Ducati 1299 Will Have “Tiptronic-Like” Shifting

If there is a common thread for Ducati’s upcoming EICMA reveal, it is the influence and benefits of owner Audi AG. We have already seen the German car manufacturer’s variable valve timing technology find its way into the Testastretta engine, in the form of Desmodromic Variable Timing (DVT). Our sources say that the all-new Ducati Multistrada, which will debut in just a few weeks’ time, will be the first model equipped with DVT. While Ducati ups its ante in the ADV market, our Bothan spies have tipped us off to another piece of Audi tech that will find its way onto a Ducati motorcycle, as the 1299 will received a “Tiptronic-like” gearbox that allows for touch-button upshifts and downshifts.

Yamaha YZF-R3 Revealed – 321cc Twin Coming to the USA

The rumors were true, Yamaha is bringing a special small-displacement model to market, the Yamaha YZF-R3. As the name indicates, the new R3 gets a fuel-injected displacement bump over the R25, to the tune of 321cc. Debuted at the AIMExpo today, the Yamaha YZF-R3 is coming to the USA, with a price tag of $4,990. Said by Yamaha to have “class-leading power”, the new R3 finally adds a small-displacement sport bike to Yamaha’s North American lineup, and makes an attractive offering when compared to the other 250cc/300cc machines from the other Japanese manufacturers. Expect to see it in Yamaha dealers, starting January 2014. Yamaha North America expects the YZF-R3 to be the volume leader for the company in the USA and Canada, and rightfully so.

Ducati Announces DVT — Desmodromic Variable Timing

As was teased, Ducati is unveiling its “DVT” technology today, which stands for Desmodromic Variable Timing, and to showcase that technology (borrowed from Volkswagen), Ducati has produced the first motorcycle engine with variable valve timing on both the intake and exhaust camshafts. Adapted to the now-called Ducati Testastretta DVT engine, which we reported will debut first on the new Ducati Multistrada for 2015, Ducati’s new v-twin powerplant can change the intake and exhaust timing independently, and throughout the rev range. This means that the Ducati Testastretta DVT engine can be optimized for peak power at high rpms, while maintaing rideability and smoothness at lower rpms — not to mention keeping with emission and noise regulations throughout the rev range.

What If You Put Dustbin Fairings on Modern Sport Bikes?

I simply love the latest sketches from Nicolas Petit. The French designer is sort of re-imaging a previous project of his, where he designed a modern-looking dustbin-style fairing for a BMW HP2 Sport and Moto Guzzi V12 Le Mans. Taking on now the Ducati 1199 Panigale, Petit has mixed the old-styled TT racer look with Italy’s premier superbike, in an effective manner. We haven’t seen this sort of clash between old and new technology since John Hopkins raced the last two-stroke GP bike, the Yamaha YZR500 in 2002. There are some obvious issues with dustbin fairings. While they cut the air ahead of the motorcycle, the first step to achieving better aerodynamics, they do little to shape the air behind the motorcycle, the second step to achieving better aerodynamics.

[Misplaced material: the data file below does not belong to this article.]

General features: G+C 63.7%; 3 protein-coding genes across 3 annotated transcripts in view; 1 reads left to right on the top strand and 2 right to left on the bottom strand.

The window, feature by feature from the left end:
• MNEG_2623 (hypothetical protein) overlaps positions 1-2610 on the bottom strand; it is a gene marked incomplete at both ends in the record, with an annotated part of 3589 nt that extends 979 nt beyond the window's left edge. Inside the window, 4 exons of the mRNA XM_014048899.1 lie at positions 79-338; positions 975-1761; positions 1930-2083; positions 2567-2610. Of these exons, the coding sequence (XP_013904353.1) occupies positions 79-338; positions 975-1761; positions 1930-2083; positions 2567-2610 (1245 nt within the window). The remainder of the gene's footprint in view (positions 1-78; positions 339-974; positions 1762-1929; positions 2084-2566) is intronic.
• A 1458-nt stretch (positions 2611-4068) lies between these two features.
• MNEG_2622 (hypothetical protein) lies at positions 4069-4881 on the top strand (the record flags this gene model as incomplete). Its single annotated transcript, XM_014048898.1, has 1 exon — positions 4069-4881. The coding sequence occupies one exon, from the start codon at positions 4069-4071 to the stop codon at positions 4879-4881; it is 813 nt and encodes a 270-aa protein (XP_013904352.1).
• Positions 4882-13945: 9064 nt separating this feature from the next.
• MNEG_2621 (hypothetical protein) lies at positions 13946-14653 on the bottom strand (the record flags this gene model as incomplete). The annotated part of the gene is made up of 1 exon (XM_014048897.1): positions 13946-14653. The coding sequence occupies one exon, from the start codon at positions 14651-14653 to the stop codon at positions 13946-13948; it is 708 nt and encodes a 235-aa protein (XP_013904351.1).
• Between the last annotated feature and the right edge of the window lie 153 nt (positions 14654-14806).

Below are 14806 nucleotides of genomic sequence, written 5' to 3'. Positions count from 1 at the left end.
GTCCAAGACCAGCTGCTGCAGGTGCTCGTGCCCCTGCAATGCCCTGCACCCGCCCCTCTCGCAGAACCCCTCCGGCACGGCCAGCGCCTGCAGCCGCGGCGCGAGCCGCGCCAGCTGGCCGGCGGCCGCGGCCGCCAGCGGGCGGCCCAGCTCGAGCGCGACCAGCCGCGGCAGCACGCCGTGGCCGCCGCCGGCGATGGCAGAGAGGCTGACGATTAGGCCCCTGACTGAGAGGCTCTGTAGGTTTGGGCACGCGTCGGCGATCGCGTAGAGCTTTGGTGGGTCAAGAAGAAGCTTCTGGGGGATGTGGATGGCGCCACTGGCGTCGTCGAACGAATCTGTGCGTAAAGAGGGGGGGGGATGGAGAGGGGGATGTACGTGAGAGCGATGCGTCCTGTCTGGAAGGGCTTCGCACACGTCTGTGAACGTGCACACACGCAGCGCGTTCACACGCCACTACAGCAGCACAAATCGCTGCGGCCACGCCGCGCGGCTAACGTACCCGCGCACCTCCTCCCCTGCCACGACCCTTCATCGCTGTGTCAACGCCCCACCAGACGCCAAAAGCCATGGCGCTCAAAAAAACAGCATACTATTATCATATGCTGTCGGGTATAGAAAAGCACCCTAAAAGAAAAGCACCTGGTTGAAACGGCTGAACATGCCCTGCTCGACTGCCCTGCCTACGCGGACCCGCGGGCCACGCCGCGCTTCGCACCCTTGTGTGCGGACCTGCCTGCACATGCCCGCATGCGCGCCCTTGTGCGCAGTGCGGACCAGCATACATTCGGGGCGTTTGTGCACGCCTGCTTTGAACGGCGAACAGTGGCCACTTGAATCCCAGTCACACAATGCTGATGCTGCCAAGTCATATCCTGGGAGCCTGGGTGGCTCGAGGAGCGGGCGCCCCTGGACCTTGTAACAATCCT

Is This How Much the Kawasaki Ninja H2R Will Cost? Nope.

It has certainly been interesting to see the buzz around the Kawasaki Ninja H2 these past few weeks, especially as everyone tries to cash in on the supercharged hype-machine that Kawasaki has been running. Now lately we have seen a supposed dealer invoice for the track-only Kawasaki Ninja H2R, with a price tag just north of $60,000. Many publications have latched onto that price point — which isn’t the craziest conclusion to come to, considering that the H2R is Kawasaki’s halo-bike project, and will likely cost a pretty penny — though with just a quick glance, we can see that the alleged paperwork has clearly been a work of Photoshop, and not inside information.

Ducati Reaches New Workforce Agreement with Factory Unions – Reduced Hours, Higher Wages

Ducati Motor Holding has reached a new agreement with its workforce, particularly those workers who are responsible for building the Italian company’s iconic two-wheeled machines. The agreement with the unions sees 13 new jobs created in the Italian factory, which will now stay open on seven days a week — a big move for a country that is usually resistant to working on Sunday. The factory workers will also go from 15 to 21 shifts per week, with a format of three days on, and two days off. In exchange, factory employees will work fewer hours per week on average, though will make higher average wages for their time.

New Ducati 1299 Gets +100cc, While 1299R Gets None

For 2014, Ducati is giving the Panigale a bit of a model update, and thanks to an ill-framed photo from the Ducati North America dealers’ meeting, we know that the new superbike will be called by the 1299 designation. The upgrade in number caused some confusion though, as Ducati has a mixed history of matching designation numbers to actual displacement sizes. Hoping to clear up the confusion and speculation, we received some details from our Bothan spy network. As expected, Ducati will not be bumping up the 1299R up to 1,300cc of displacement, as the World Superbike rules are for 1,200cc twin-cylinder engines, and are not going to be changed anytime soon.

MotoAmerica’s Provisional 2015 Racing Calendar Released

There is positive momentum around America’s new MotoAmerica series, which will takeover duties from DMG and AMA Pro Road Racing, starting next season. We have already seen the series’ new class structure, which makes significant steps to parallel what’s going on in the World Superbike Championship. Today, we see MotoAmerica’s efforts on its racing schedule, a hot-ticket item after DMG’s five, then six, race schedule this season. American fans should rejoice, as eight races are on the calendar, which reads like a greatest hits album of American race tracks.

Triumph Tiger 800 Gets Four More Variants